TV

Renew ‘Anne With An E’: The Fandom Taking On Netflix To Save A Beloved Show

When Netlix cancelled 'Anne With An E', a furiously passionate fanbase responded. And they are still fighting.

Anne With An E

“NETFLIX SAVE ANNE is trending and the coronavirus isn’t. That’s the power of Anne Nation” tweeted Mikhael Veroort on March 10.

Like many, Veroort, a Belgian who lives in Denmark, has recently come back to social media to support the renewal of the hit Netflix and CBC show.

They’re popping up more these days than puffed sleeves or plum puffs in Avonlea.

“I’ve been on this bird app for three months now and would very much like to get off it,” admits Mira, an American lawyer in her late 20s, who lives in New York.

Like many others, she only signed up to Twitter to save the hit show Anne With an E, after Netflix and the The Canadian Broadcasting Corporation (CBC) announced that the season three would be the last instalment of the series.

The news has plunged fans into what the heroine of the Lucy Maud Montgomery book that the show is partly based on calls the “depths of despair,”. Many in the “Anne nation”, as fans have dubbed the fandom, are also outraged.

“I’ve never fought for a show before, ever, and I grew up on Harry Potter. That’s probably my closest experience to being in a fandom, but nothing like this,” says Mira.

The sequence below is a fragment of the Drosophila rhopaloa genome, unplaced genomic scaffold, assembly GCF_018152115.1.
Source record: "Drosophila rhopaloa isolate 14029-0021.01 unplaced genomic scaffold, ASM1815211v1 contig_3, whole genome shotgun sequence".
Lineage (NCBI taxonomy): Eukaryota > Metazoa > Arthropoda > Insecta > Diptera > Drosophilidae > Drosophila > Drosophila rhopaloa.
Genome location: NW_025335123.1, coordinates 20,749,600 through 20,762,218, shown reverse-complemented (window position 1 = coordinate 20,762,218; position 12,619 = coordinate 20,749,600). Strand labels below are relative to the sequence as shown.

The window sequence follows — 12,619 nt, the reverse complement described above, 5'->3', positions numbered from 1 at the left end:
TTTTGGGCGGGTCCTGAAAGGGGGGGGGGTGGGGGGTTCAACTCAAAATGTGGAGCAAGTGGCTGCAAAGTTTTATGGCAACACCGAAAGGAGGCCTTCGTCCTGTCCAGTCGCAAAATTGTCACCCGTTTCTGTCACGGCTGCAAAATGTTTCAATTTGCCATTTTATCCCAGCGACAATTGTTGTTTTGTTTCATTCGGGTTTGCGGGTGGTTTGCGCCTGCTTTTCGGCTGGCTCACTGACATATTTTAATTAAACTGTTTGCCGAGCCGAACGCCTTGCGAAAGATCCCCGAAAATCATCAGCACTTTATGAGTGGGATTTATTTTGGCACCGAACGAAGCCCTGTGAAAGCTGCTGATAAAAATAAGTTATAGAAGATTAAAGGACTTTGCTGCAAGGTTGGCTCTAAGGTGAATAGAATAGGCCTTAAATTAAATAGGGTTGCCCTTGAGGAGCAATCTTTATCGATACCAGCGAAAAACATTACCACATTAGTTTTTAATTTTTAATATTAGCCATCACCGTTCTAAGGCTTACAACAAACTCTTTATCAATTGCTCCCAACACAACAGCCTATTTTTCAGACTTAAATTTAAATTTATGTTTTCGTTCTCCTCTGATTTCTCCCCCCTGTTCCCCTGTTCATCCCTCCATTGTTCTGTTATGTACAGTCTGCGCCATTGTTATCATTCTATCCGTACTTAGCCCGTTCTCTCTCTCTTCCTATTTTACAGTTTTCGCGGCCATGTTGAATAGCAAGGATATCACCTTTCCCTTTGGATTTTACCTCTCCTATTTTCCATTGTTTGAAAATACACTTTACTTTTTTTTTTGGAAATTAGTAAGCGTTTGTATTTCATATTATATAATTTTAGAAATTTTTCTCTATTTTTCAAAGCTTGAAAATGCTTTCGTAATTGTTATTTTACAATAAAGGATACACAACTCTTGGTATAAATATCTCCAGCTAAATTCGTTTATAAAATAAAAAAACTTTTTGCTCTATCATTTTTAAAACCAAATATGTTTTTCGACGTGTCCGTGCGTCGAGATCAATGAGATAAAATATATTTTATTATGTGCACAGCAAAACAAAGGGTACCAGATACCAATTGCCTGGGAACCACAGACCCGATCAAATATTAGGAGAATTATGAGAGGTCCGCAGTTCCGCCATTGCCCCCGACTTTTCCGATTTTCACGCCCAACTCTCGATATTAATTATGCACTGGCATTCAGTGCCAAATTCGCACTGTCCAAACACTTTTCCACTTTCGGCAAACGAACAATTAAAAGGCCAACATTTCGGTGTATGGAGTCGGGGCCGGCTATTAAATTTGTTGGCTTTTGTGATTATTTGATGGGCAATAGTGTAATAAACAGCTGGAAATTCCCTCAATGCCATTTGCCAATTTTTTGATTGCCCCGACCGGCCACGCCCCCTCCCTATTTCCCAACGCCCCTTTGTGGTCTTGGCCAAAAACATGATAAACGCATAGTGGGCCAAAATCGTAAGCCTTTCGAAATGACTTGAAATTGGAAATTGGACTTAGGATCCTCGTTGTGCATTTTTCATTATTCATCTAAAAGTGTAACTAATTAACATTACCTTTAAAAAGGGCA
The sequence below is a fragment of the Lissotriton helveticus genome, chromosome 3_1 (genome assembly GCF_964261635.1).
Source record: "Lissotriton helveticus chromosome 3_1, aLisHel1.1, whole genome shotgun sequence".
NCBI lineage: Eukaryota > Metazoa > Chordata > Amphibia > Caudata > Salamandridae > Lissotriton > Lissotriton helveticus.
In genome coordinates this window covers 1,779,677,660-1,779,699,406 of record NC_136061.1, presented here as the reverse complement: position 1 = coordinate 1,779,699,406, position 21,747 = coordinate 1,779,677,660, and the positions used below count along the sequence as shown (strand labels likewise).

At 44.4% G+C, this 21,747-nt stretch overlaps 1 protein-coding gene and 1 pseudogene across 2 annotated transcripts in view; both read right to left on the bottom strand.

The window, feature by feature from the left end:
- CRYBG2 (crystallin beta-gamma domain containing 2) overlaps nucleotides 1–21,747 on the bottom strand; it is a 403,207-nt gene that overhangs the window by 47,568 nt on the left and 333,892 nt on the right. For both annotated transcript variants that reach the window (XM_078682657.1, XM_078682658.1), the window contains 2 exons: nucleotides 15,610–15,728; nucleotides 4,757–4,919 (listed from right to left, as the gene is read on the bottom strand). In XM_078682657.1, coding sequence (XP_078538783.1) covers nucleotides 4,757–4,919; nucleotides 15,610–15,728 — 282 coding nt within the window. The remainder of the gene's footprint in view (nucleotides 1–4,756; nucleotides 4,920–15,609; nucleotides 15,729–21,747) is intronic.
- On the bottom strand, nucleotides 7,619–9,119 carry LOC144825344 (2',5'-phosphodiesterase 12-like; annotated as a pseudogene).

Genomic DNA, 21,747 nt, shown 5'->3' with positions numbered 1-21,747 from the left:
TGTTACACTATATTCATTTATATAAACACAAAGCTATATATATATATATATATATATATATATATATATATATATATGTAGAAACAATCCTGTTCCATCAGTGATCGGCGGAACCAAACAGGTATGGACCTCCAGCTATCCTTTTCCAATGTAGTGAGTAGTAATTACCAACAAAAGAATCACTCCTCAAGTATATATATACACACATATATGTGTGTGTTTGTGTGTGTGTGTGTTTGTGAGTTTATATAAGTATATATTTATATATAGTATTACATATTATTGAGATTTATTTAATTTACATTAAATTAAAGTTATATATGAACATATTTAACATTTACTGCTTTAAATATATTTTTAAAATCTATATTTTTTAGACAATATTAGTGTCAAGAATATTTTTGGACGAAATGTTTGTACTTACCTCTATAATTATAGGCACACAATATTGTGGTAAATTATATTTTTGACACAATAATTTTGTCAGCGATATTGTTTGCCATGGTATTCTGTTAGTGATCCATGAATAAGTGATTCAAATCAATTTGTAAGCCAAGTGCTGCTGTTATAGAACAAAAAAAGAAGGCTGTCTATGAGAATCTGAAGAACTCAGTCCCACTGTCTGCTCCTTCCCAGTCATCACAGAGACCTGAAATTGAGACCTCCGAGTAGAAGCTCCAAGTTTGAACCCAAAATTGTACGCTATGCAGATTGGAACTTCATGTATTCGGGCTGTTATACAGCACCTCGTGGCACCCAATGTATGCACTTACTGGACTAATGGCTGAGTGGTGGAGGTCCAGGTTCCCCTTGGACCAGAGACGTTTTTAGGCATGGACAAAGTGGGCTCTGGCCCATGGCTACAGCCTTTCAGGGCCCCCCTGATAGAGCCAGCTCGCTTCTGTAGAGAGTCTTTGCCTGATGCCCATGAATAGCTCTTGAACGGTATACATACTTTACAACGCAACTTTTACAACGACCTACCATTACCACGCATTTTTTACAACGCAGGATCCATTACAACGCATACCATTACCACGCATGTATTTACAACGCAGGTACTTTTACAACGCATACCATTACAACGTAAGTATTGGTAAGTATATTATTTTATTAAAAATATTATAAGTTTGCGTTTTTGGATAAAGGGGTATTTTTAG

“If any other of the shows I watch was cancelled, I’d be upset. But I wouldn’t be on stan Twitter three months later, writing handwritten letters to CBC and Netflix, going to Times Square at midnight to see our billboards etc.”

The internet may have changed the face of fandom, but it seems quite likely that AWAE has changed fandom even more. To say that the show’s throng of fans are loyal, passionate and industrious is an understatement.

#RenewAnneWithAnE

In just 12 hours after a Netflix poster announced the final season, the hashtag #renewannewithane was Tweeted one million times and reached the top spot on the world trending list.

A GoFundMe campaign raised $10,000 USD between mid-December and February for five billboards in Toronto and New York city. A petition calling on Netflix to renew the program has collected over 226,000 signatures.

According to Dr. Anne Kustritz, Assistant Professor of Media and Culture Studies at Utrecht University, the entire concept of fandom has changed since the advent of the internet.

“Demographics have changed, the transnational scope of fandom has changed, and media corporations’ strategies for audience interaction have changed,” she says.

“However, many of the activities that fans now engage in existed before the internet — the internet enabled them to become faster, easier, cheaper, and more transnational, but also less secret and protected from scrutiny.”

Like A Third Job

According to Lejla P, 22, from Toronto, running the account Potato Light Bulbs Forever — a nod to a motto from the show — has been “like my third job”.

The art history student who works in retail and at a library started it on December 6 with others in a bid to plan more “trending parties” and other activities to help the show gain attention. A current pinned Tweet lays out the latest activities to take part in, and award season voting and tracking.